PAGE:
"We start off playing in one of the craziest environments we're going to play in all year (Dayton)," Hambly said. "That will be baptism by fire for our players. I know they're ready for that kind of match and we'll use that for preparation purposes."
In that tournament, Illinois also faces perennial NCAA qualifier Ohio, although the Bobcats missed the tournament a year ago, and Pepperdine, who reached the Elite Eight last season before dropping a heartbreaking five-setter to USC in the regional final.
The first matches at Huff Hall will be equally as daunting. The State Farm Illini Classic features just one other team this year, Iowa State. The Cyclones, one of the top teams each year in the Big 12, earned the No. 4 overall seed in the NCAA Tournament, defeating Minnesota in the regional semifinal before being upset by Florida State in the Elite Eight round.
The Illini and Cyclones have played the last couple of years during the spring season, but will meet for the first time in the regular season since 1982. Illinois will play Iowa State in back-to-back nights on Aug. 31 and Sept. 1. Hambly said the weekend will set the tone for how many big matches there will be at Huff Hall in 2012. Illinois ranked 10th in the nation in attendance in 2011 at 2,475. Illinois has a 57-6 home record over the past four seasons, including a 16-1 mark in 2011. The Illini had four of its top 15 all-time crowds last year.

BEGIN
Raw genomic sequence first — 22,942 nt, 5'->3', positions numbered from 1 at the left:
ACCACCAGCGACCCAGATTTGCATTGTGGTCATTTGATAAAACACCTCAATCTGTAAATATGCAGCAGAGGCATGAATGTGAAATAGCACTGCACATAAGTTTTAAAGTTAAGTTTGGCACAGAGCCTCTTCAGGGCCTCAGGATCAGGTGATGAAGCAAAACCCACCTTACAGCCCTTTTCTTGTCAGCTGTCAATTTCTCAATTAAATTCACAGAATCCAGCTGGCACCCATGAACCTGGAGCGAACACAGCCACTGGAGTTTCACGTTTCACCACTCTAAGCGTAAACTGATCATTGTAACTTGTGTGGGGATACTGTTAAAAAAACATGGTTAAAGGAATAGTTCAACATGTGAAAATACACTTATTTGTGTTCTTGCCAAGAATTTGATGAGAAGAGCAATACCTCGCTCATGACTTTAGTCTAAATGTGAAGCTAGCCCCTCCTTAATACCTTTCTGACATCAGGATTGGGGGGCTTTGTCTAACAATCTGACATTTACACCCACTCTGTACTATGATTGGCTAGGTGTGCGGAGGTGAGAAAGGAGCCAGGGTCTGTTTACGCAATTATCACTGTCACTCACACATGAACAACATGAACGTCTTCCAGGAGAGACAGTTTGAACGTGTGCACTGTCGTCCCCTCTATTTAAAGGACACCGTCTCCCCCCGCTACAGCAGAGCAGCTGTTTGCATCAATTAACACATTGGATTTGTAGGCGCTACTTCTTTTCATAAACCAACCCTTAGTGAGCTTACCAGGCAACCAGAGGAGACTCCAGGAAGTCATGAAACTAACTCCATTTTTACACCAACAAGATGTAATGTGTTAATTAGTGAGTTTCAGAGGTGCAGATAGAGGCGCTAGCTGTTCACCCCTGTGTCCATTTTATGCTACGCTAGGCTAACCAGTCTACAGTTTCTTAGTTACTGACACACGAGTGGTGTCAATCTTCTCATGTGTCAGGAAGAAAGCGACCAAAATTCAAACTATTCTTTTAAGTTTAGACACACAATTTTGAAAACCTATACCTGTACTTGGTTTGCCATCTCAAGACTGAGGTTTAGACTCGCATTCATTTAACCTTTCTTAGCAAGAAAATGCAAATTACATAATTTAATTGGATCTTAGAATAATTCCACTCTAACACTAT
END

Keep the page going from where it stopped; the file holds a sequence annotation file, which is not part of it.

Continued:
"Every match that we are hosting will be a battle," Hambly said. "The goal in my mind is to average 3,000 for the season (only five schools in the country accomplished that in 2011). I would hope we could get close to that this year."
The other two pre-conference weekends will be tough as well. The fourth year of the Big Ten/Big East Challenge sees the Illini facing Cincinnati and Louisville, both of which won matches in last year's NCAA Tournament, in the Queen City. The Illini play Cincinnati again the following week in Austin, Texas, along with Central Florida and host Texas. Illinois stopped the Longhorns' 25-match home court non-conference winning streak two years ago in the same tournament before falling at Texas in five sets in the 2010 NCAA regional semifinal. The Longhorns followed up consecutive Final Four appearances with an Elite Eight bid in 2011.